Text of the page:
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Join date : 2011-06-10
|Subject: There are five Grade II Tue Jun 14, 2011 1:13 pm|| |
During the medieval and post-medieval period, the township of Altrincham was part of the Bowdon parish. Altrincham did not have a church until the late 18th century because of a low population density in the area. A growing population in led to the Anglican church establishing a chapel of ease in the town in 1799. Nonconformists were also present in Altrincham, Methodists set up a chapel in 1790 Baptists built one in the 1870s. Irish immigrants in the 1830s and 1840s brought Roman Catholicism back to the area, and the first Roman Catholic church built in Trafford was St Vincent's in 1860 Altrincham.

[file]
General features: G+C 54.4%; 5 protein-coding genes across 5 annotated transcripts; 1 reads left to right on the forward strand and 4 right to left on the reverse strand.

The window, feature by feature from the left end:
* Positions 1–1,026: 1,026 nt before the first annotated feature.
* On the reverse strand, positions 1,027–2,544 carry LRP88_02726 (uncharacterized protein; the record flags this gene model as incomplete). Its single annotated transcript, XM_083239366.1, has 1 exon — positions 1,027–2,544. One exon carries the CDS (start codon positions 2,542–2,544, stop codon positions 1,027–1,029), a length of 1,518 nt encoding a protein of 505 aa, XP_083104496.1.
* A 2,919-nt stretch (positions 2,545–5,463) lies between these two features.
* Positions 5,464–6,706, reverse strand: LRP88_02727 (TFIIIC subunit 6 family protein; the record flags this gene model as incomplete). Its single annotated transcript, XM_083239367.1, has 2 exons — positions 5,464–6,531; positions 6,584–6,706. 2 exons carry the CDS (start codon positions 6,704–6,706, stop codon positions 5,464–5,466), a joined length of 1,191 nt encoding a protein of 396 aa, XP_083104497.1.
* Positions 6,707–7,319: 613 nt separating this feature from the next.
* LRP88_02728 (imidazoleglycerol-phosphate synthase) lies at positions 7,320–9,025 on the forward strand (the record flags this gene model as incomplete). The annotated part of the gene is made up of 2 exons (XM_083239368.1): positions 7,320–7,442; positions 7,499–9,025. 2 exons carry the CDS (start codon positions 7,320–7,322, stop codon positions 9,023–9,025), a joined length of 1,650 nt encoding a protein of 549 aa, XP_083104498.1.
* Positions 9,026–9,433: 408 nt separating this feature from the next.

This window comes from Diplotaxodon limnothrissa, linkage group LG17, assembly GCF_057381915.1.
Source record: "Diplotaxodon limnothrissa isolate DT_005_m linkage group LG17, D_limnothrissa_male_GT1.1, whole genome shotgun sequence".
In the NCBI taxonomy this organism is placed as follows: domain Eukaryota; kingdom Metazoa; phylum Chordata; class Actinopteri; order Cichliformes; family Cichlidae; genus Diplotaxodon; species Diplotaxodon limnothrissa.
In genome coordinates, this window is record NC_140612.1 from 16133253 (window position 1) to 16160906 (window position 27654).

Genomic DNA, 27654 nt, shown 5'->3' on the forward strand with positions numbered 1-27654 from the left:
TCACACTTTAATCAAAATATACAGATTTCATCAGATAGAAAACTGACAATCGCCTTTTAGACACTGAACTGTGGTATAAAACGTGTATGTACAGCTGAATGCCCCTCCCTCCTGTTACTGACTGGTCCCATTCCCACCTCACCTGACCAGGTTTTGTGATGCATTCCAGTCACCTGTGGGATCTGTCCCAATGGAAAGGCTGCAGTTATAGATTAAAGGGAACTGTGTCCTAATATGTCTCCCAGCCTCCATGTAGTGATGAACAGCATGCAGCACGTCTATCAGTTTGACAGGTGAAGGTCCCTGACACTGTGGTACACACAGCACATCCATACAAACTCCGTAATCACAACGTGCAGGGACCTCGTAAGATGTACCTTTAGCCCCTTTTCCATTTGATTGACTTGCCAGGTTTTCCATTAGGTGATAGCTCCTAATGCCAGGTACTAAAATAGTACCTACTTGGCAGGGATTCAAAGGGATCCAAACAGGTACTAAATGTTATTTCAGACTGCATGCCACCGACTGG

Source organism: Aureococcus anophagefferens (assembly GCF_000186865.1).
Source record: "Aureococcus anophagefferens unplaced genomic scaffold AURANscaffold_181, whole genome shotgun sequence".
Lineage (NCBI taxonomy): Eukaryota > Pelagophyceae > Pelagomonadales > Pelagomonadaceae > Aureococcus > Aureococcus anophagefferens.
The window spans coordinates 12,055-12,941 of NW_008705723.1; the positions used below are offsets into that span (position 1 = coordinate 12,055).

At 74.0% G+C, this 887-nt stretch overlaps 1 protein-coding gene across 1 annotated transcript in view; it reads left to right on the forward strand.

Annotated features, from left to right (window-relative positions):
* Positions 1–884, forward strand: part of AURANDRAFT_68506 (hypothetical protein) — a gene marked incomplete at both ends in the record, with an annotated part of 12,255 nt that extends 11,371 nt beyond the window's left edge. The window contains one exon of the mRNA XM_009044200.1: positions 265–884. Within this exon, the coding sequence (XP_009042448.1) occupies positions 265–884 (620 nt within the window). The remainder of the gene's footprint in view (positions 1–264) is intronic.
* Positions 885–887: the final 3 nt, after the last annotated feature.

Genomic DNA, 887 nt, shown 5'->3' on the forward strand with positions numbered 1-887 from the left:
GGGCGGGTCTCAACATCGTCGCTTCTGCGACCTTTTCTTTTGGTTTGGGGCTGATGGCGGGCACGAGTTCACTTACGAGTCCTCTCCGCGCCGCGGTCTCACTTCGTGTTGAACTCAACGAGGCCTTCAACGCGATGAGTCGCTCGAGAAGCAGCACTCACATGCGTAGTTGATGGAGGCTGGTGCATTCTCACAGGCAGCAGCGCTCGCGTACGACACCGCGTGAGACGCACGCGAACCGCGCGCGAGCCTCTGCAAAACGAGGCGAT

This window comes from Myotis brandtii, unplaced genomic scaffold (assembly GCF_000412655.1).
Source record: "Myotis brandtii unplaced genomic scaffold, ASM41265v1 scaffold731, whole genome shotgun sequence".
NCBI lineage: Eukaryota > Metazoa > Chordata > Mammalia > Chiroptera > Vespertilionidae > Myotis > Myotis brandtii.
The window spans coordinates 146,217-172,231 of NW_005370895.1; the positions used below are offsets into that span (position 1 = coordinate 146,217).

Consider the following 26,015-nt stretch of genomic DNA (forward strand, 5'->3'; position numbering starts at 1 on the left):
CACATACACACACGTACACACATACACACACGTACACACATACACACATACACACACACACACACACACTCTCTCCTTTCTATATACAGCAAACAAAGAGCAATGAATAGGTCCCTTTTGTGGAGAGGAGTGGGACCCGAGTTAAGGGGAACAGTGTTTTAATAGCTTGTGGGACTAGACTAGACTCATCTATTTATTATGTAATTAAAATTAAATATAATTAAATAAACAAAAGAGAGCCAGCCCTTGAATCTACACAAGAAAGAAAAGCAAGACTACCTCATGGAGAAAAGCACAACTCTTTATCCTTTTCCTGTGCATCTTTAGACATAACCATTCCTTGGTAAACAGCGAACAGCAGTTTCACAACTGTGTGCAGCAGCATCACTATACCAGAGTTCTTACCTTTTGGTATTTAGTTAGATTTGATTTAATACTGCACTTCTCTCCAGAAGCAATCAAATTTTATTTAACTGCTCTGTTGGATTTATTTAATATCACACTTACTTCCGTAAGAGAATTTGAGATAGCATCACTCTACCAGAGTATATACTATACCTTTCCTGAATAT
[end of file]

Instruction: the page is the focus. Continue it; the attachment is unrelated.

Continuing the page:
There are five Grade II listed churches in Altrincham: Christ Church, the Church of St Alban, the Church of St George, the Church of St John the Evangelist, and Trinity United Reformed Church. All these churches have been listed buildings since 1985. There are three Grade II* listed churches in Altrincham out of only nine Grade II* buildings in Trafford: the Church of St Margaret, the Church of St John the Divine, and Hale Chapel in Hale Barns. As of the 2001 UK census, 78.8% of Altrincham's residents reported themselves as being Christian, 1.1% Jewish, 1.1% Muslim, 0.4% Hindu, 0.2% Buddhist and 0.1% Sikh. The census recorded 12.1% as having no religion, 0.2% with an alternative religion, and 6.1% not stating their religion. Altrincham is in the Roman Catholic Diocese of Shrewsbury, and the Church of England Diocese of Chester. The nearest synagogue, belonging to Hale and District Hebrew Congregation, is on Shay Lane in Hale, and there are plans to build another close by to cater for Jews of Sephardi origin.free online psychic readingsdog tags